5. Painting  the Tapa cloth

The artists use various techniques to paint the canvas:
• by hand
• with the use of templates which they have designed themselves
• a combination of both

The artist uses black paint to draw the design onto the canvas.  To actually paint and eventually colour it in, he uses small sticks that have been flattened on one side to produce a brush. The colouring in requires a lot of patience. For big Tapa cloths, it can take absolutely hours.  Quite often a number of people will work on a piece of art, including children.

The most commonly used colours are black, white and ochre. Green and yellow are also used, but not as often. Since the introduction of chemically-based paint,  there are also some paintings which have grey, yellow, green and pink. Originally, only natural pigments were used. The red-brown or ochre is made by adding water to a red clay. The yellow was probably made in the same way, using a yellow clay. White paint is made from burnt shells, which are pounded into a fine powder. Black paint is made from a mixture of soot and charcoal; green from plant juice. Except for the green, all the paints keep their colour. Soot is in fact very stable and adheres itself well to material. Apart from the black – as long as it is based on soot- all the colours tend to wash out in water or whenever it rains.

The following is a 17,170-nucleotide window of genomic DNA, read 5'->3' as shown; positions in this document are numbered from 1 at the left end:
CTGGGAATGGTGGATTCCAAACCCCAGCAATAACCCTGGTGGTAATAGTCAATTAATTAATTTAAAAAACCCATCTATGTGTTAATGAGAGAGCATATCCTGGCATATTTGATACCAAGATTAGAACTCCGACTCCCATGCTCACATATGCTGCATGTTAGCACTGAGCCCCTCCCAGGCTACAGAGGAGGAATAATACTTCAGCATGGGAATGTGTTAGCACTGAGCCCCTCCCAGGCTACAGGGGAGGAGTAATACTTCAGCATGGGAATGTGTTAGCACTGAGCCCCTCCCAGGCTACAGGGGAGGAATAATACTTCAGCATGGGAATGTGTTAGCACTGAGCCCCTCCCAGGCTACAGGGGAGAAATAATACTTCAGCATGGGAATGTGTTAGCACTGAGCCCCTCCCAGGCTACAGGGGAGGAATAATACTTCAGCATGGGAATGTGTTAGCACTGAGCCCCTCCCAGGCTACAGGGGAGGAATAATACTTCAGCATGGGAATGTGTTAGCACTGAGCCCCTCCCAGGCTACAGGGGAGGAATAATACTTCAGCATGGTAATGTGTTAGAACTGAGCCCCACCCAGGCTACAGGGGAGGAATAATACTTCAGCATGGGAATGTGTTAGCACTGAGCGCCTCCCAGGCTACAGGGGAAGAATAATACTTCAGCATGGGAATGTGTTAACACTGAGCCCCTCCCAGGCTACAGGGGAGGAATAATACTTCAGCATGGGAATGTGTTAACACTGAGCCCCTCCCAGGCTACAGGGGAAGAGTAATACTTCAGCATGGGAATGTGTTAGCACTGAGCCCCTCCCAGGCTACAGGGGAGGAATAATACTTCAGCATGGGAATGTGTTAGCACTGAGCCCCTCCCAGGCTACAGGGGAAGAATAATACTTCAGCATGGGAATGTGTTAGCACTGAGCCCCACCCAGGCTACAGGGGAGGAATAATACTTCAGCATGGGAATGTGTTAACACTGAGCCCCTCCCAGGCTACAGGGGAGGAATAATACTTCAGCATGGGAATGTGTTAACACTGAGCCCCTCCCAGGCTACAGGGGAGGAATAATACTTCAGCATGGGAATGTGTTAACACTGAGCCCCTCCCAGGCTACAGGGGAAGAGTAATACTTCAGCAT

6. Designs and Motifs

Traditional drawings and images are commonly used for the designs on Tapa. Parts of the drawings  have been handed down form one generation to the next. However, a lot of the knowledge has been lost. For this reason the people of Asei make use of artefacts and drawings collected and recorded by anthropologists and interested laymen. A frequently used publication is the book Maro Paintings of Lake Sentani and Humboldt Bay, edited by J. Hoogerbrugge.
Now and then people use a design of their own. Almost always the design is based on a particular story and/or it is related to spiritual issues, their ancestors, important spirits and symbols (of animals and supernatural signs).   The drawings also tell the story of everyday life in the village or in the bush. The most common motifs are the spiral and abstract designs of fish and animals. These days there is an increasing demand for the use of imagery based on Christianity. 


  7. Links

8. Sources

- Hermkens, A.K. 1998. Report of a lecture
- Hermkens, A.K. Essay and Thesis 

- Kamma, C. 'Van boom tot maro' (inluding photos) A personal document.